The anti-superhero epic WATCHMEN took the top spot this week in Korea -- but not by a lot. The classic comic book made just 1.8 billion won ($1.2 million) over the weekend, for a quite tepid opening. Especially considering the film opened on nearly 400 screens (although, to be fair, it was nearly three hours long).
Meanwhile, the cow movie, OLD PARTNER (Wonang Sori) continues to do well, taking in another 1.5 billion won ($1 million) over the weekend to bring its eight-week total to just over $10 million.
(Kind of funny and interesting, btw, how seriously OLD PARTNER's producers and the police are treating piracy of this film. I mean, I am happy that the powers-that-be are trying to protect anyone's intellectual property... but with the endemic piracy in South Korea, why is this film so special? And why don't everyone else's films deserve the same protection?)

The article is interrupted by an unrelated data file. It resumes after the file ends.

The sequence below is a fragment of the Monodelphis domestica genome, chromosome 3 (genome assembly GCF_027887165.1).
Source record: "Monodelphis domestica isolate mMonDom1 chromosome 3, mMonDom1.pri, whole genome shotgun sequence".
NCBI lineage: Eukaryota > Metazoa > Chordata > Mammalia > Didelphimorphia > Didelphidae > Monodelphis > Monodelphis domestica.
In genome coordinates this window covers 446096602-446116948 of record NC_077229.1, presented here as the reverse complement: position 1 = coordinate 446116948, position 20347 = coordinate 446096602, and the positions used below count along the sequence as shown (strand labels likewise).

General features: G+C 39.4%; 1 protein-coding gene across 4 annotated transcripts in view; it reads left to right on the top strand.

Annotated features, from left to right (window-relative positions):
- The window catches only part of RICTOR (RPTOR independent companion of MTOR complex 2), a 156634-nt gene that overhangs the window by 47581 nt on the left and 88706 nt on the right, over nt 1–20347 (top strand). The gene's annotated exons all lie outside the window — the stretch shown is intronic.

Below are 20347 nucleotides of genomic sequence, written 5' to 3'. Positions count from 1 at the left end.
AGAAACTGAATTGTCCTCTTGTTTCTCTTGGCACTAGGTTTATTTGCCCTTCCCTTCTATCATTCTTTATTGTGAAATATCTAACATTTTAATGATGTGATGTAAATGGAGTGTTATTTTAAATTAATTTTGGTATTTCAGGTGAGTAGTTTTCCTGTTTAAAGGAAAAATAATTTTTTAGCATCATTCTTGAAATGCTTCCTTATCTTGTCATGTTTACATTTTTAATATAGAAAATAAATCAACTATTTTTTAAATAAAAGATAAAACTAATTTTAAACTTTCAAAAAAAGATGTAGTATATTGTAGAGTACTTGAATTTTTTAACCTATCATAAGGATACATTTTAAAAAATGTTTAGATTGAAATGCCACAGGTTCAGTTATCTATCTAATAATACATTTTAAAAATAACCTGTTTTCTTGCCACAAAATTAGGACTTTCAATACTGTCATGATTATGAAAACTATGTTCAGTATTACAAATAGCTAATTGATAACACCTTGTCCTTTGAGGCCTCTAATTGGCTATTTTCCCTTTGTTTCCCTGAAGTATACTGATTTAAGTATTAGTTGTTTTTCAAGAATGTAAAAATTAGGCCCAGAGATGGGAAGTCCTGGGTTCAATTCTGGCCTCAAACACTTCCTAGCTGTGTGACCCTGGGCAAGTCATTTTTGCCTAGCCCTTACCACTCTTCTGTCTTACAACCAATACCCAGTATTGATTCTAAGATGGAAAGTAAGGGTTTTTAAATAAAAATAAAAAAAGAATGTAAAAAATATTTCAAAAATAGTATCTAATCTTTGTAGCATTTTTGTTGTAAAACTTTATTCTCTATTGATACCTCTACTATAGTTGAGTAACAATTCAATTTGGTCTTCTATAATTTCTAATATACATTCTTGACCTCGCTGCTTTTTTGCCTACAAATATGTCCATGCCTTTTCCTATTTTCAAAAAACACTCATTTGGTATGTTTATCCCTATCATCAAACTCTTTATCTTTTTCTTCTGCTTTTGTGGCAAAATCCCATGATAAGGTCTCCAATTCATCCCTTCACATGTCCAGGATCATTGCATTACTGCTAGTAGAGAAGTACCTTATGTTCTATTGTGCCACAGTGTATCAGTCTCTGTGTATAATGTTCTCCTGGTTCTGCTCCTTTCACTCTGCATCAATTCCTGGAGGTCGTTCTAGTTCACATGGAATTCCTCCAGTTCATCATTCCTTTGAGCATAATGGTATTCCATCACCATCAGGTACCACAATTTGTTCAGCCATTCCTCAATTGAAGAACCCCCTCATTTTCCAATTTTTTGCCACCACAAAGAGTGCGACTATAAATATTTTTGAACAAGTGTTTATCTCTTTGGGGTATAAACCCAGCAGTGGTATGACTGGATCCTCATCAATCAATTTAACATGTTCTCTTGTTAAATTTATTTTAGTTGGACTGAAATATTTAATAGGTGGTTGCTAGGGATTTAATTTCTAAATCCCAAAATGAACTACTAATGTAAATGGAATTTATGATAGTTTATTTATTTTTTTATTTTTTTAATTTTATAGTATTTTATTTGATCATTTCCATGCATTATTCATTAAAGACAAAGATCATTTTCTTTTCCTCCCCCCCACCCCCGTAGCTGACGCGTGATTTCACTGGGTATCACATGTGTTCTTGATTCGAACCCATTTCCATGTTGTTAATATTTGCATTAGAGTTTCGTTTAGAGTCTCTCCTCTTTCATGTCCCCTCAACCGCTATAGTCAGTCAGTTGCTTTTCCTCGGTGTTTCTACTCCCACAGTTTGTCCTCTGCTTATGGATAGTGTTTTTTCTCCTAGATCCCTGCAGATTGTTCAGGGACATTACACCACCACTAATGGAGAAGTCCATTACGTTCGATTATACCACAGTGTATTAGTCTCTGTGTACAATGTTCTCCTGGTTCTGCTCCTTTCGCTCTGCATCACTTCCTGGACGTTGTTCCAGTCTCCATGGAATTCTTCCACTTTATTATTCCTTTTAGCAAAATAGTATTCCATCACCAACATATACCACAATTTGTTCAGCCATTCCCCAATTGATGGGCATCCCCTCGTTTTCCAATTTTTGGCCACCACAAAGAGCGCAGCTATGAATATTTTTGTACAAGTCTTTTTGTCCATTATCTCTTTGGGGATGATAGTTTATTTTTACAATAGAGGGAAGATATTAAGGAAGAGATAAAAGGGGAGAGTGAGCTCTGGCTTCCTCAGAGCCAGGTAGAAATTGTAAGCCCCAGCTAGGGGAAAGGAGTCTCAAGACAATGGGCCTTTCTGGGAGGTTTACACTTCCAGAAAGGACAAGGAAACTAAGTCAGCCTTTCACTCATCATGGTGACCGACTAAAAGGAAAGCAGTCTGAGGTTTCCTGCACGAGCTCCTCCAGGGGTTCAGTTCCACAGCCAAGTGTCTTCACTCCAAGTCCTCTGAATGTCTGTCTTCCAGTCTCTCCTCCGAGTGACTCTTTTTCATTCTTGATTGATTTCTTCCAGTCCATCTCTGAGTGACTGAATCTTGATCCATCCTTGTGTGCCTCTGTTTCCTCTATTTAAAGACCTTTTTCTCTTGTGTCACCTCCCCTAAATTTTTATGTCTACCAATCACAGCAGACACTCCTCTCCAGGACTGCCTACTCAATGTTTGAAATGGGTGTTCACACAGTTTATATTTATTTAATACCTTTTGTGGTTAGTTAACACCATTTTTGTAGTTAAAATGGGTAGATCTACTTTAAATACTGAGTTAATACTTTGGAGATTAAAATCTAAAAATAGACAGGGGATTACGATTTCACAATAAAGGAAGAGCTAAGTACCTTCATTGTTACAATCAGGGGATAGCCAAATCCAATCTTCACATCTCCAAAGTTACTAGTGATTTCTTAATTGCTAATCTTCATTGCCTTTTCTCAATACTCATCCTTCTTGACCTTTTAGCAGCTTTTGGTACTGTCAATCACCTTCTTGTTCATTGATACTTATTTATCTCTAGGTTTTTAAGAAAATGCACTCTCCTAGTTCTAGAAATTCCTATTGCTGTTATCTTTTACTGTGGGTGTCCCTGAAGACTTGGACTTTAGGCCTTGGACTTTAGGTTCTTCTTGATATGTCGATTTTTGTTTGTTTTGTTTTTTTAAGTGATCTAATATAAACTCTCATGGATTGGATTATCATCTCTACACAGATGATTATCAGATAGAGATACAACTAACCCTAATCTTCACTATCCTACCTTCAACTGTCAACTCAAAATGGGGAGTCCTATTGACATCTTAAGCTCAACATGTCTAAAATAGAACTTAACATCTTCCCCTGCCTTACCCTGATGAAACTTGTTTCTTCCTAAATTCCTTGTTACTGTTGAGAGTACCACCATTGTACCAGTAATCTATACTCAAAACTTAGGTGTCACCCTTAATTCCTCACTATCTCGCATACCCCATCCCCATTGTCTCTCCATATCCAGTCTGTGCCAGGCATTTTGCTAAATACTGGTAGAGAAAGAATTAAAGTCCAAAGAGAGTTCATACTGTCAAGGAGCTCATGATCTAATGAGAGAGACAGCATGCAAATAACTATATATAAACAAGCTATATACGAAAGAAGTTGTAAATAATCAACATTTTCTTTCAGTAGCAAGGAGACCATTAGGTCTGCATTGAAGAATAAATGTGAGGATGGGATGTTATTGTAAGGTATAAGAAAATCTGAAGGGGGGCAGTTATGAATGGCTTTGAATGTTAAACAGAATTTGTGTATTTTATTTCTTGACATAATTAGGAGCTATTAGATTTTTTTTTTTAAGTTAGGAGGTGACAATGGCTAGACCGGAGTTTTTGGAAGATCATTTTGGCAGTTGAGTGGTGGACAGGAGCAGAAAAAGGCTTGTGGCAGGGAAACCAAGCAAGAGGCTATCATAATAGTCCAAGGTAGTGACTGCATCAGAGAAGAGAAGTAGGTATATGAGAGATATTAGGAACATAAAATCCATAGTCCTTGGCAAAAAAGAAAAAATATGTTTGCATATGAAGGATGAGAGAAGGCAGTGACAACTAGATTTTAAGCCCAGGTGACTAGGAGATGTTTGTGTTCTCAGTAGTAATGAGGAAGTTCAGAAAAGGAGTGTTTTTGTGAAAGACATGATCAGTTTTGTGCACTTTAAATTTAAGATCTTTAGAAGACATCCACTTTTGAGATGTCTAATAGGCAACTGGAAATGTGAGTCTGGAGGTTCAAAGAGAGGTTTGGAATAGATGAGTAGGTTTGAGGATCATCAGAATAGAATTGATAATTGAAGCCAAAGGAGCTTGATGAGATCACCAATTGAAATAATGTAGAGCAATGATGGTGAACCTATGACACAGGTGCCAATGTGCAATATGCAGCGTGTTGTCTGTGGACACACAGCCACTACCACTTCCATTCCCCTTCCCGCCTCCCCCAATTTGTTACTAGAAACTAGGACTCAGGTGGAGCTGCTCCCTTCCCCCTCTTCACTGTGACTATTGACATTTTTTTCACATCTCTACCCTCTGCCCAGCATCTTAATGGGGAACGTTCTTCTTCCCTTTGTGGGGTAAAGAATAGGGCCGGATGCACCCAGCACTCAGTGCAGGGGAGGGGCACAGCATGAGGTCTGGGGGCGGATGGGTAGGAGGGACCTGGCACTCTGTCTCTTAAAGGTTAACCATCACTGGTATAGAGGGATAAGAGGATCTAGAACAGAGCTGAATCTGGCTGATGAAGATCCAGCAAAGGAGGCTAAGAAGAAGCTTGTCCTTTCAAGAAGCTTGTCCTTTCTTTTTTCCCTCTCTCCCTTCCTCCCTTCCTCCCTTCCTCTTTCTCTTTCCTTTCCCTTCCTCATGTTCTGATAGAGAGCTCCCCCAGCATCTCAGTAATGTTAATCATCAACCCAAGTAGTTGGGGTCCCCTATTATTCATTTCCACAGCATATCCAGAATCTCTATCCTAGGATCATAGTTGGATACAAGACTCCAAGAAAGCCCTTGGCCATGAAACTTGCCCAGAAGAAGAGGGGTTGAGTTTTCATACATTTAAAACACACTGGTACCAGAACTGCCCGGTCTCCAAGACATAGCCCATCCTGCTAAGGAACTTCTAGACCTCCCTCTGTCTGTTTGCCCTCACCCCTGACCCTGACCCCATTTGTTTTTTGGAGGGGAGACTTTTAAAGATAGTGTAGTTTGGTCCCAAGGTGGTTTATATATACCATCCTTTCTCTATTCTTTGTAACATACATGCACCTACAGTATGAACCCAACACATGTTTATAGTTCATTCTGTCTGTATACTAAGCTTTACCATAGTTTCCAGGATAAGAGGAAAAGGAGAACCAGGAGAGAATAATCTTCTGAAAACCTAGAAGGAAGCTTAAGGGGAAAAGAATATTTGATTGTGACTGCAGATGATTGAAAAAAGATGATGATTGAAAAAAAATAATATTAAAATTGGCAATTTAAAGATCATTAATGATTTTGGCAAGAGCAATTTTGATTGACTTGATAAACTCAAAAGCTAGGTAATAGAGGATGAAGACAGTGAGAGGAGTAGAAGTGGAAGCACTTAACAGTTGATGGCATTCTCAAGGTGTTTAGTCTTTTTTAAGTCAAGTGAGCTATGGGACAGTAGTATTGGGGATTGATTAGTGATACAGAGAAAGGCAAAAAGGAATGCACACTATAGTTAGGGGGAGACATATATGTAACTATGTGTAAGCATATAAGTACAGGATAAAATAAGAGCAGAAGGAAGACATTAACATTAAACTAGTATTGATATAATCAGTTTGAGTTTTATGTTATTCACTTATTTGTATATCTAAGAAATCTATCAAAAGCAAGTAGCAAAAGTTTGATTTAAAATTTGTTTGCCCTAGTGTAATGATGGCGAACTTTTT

BENJAMIN BUTTON was third, and has now broken the 10-billion-won mark ($6.6 million). Korean film THE SCAM (Jakjeon) was in fourth, with 774 million won to bring its total to 8.8 billion won.
The only other Korean film in the top-10 was HANDPHONE, which was sixth with 314 million won, bringing its total box office to just over 4 billion won.
Not a lot of arthouse love in Korea, as the much acclaimed THE WRESTLER opened in eighth, and the Colin Firth crime caper IN BRUGES opened in 10th.
(All numbers courtesy of KOBIS, and the chart is from KOFIC).
Not that anyone asked, but I liked WATCHMEN, albeit with a lot of reservations. It certainly was not a perfect film, or even great. And it has the worst use of a Leonard Cohen song in a movie soundtrack that I can recall. But I did like the movie's ambition, and that it followed the comic's peculiar rhythms instead of the usual three-act Hollywood blockbuster cliche.